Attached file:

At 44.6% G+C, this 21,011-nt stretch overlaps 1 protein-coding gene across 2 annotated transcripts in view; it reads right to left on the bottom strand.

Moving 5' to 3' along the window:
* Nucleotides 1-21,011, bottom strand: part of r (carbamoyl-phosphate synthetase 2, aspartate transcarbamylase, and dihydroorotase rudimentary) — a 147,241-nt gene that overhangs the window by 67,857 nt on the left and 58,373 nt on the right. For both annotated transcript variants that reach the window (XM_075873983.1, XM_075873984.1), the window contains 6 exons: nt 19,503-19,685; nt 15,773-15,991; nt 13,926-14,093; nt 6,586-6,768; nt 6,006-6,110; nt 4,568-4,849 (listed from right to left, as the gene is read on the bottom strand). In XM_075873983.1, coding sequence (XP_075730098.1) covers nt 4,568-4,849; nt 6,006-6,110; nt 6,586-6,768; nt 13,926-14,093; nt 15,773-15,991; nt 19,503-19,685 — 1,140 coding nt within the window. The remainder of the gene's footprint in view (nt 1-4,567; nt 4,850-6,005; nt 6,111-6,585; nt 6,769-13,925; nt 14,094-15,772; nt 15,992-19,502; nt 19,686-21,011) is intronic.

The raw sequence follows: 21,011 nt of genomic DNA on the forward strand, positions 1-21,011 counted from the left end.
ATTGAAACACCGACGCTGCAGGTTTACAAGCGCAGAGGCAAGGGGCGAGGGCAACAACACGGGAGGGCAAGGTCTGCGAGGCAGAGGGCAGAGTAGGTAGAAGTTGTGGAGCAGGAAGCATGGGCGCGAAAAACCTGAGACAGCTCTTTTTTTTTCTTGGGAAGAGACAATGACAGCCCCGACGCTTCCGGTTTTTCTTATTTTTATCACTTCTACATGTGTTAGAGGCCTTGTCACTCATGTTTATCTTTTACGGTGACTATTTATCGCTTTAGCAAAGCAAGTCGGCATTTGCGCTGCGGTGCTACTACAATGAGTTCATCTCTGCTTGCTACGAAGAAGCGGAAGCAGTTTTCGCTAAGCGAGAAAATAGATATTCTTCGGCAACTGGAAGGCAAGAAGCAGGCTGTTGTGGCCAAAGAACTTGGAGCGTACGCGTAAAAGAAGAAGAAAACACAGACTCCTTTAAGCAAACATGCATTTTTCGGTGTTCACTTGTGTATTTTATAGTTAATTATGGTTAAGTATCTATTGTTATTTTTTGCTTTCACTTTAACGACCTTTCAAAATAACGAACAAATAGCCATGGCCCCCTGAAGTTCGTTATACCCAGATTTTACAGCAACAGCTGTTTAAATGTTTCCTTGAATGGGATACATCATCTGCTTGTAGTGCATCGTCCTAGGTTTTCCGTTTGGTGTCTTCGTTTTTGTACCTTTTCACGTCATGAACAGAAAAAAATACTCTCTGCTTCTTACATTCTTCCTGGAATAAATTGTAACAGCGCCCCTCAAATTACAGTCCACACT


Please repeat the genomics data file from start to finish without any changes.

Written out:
At 44.6% G+C, this 21,011-nt stretch overlaps 1 protein-coding gene across 2 annotated transcripts in view; it reads right to left on the bottom strand.

Moving 5' to 3' along the window:
* Nucleotides 1-21,011, bottom strand: part of r (carbamoyl-phosphate synthetase 2, aspartate transcarbamylase, and dihydroorotase rudimentary) — a 147,241-nt gene that overhangs the window by 67,857 nt on the left and 58,373 nt on the right. For both annotated transcript variants that reach the window (XM_075873983.1, XM_075873984.1), the window contains 6 exons: nt 19,503-19,685; nt 15,773-15,991; nt 13,926-14,093; nt 6,586-6,768; nt 6,006-6,110; nt 4,568-4,849 (listed from right to left, as the gene is read on the bottom strand). In XM_075873983.1, coding sequence (XP_075730098.1) covers nt 4,568-4,849; nt 6,006-6,110; nt 6,586-6,768; nt 13,926-14,093; nt 15,773-15,991; nt 19,503-19,685 — 1,140 coding nt within the window. The remainder of the gene's footprint in view (nt 1-4,567; nt 4,850-6,005; nt 6,111-6,585; nt 6,769-13,925; nt 14,094-15,772; nt 15,992-19,502; nt 19,686-21,011) is intronic.

The raw sequence follows: 21,011 nt of genomic DNA on the forward strand, positions 1-21,011 counted from the left end.
ATTGAAACACCGACGCTGCAGGTTTACAAGCGCAGAGGCAAGGGGCGAGGGCAACAACACGGGAGGGCAAGGTCTGCGAGGCAGAGGGCAGAGTAGGTAGAAGTTGTGGAGCAGGAAGCATGGGCGCGAAAAACCTGAGACAGCTCTTTTTTTTTCTTGGGAAGAGACAATGACAGCCCCGACGCTTCCGGTTTTTCTTATTTTTATCACTTCTACATGTGTTAGAGGCCTTGTCACTCATGTTTATCTTTTACGGTGACTATTTATCGCTTTAGCAAAGCAAGTCGGCATTTGCGCTGCGGTGCTACTACAATGAGTTCATCTCTGCTTGCTACGAAGAAGCGGAAGCAGTTTTCGCTAAGCGAGAAAATAGATATTCTTCGGCAACTGGAAGGCAAGAAGCAGGCTGTTGTGGCCAAAGAACTTGGAGCGTACGCGTAAAAGAAGAAGAAAACACAGACTCCTTTAAGCAAACATGCATTTTTCGGTGTTCACTTGTGTATTTTATAGTTAATTATGGTTAAGTATCTATTGTTATTTTTTGCTTTCACTTTAACGACCTTTCAAAATAACGAACAAATAGCCATGGCCCCCTGAAGTTCGTTATACCCAGATTTTACAGCAACAGCTGTTTAAATGTTTCCTTGAATGGGATACATCATCTGCTTGTAGTGCATCGTCCTAGGTTTTCCGTTTGGTGTCTTCGTTTTTGTACCTTTTCACGTCATGAACAGAAAAAAATACTCTCTGCTTCTTACATTCTTCCTGGAATAAATTGTAACAGCGCCCCTCAAATTACAGTCCACACT